is in trouble for suggesting that there is something funky about those beheading videos.
Wolf went on to write several other posts insisting she was not "calling into question the authenticity of the ISIS videos" while arguing independent verification was indeed necessary to authenticate the recorded beheadings. Wolf accused the news media of "badly distorting" her comments Sunday in a rather lengthy, elliptical post and further tried to silence her critics by citing the insight she gained into how political narratives are crafted while advising former President Bill Clinton and former Vice President Al Gore.
"So all the people who are attacking me right now for 'conspiracy theories' have no idea what they are talking about … People who assume the dominant narrative MUST BE TRUE and the dominant reasons MUST BE REAL are not experienced in how that world works," she wrote.
I can't disagree with that last sentence.
Do I think that the videos were staged? I've toyed with the notion, but for a number of reasons, that oft-heard claim now seems pretty unlikely. Granted, I'm hampered in my analysis by the fact that I simply don't want to look at the evidence. I asked the opinion of a friend of mine who is a professional video editor. He didn't want to look at the evidence either. Forensically speaking, the matter rests there -- at least as far as this
blog is concerned. You may want to consult other blogs run by people of stronger stomach.
A close look at Wolf's original statement indicates that she was primarily concerned not by the authenticity of the beheadings but by the "backstory" we've been given vis-a-vis the captives:
Ok....two of the hostages just happened to go from long careers into the military to...sudden humanitarian work? (same was true of the latest British hostage.)
Seems like a legitimate question to me.
Nevertheless, Vox has published a rejoinder titled "The insane conspiracy theories of Naomi Wolf."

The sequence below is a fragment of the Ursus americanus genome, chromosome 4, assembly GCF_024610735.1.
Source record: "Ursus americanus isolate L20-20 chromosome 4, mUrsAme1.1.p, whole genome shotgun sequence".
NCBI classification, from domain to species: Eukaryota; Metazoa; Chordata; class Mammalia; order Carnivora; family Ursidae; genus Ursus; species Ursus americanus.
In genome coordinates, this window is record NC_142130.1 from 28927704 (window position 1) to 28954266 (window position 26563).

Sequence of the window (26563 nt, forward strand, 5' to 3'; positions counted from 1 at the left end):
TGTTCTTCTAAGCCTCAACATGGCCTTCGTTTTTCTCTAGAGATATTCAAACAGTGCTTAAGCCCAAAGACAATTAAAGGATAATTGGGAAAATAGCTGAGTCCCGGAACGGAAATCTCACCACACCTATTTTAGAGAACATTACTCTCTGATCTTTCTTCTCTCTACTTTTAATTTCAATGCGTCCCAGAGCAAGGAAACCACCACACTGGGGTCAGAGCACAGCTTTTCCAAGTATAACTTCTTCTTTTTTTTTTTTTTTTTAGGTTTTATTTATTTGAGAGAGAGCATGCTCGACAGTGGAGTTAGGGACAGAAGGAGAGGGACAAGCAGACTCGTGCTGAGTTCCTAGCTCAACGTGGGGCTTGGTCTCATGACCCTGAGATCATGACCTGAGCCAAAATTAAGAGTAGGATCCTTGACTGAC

This article somewhat misrepresents Wolf's positions.
When it comes to insane conspiracy theories, the world has adopted a blanket policy of "left eye open; right eye blind." The right wing lives, eats and breathes conspiracy theories. Everyone knows that if you turn on Fox News or right-wing radio, you probably won't have to wait very many minutes before you hear someone spew an outrageously unlikely exercise in paranoia. Our reigning Conspiracy King is Alex Jones, beloved of Drudge and hater of liberals.
Today, Rush Limbaugh told his radio audience that Barack Obama has implemented a plan to infect America with Ebola as payback for slavery
. Now that's
a truly insane conspiracy theory. If Naomi Wolf took a lifetime supply of crazy pills in one swallow, she still
couldn't come up an idea as nutty as that one. We must give Limbaugh cudos for creativity.
Were Wolf's words really that
wacky? Look at the context. Quite recently, our government scared the world with tales of an all-new terror group called Khorasan, which many people now say is fictional. Last year, John Kerry assured the world that he possessed hard proof that Assad masterminded the sarin attacks. His "proof" was also an exercise in fiction. And let's not even get into the lies we've been told about Ukraine.
When compared to modern day realities, Naomi Wolf's "insane" theorizing is downright mundane.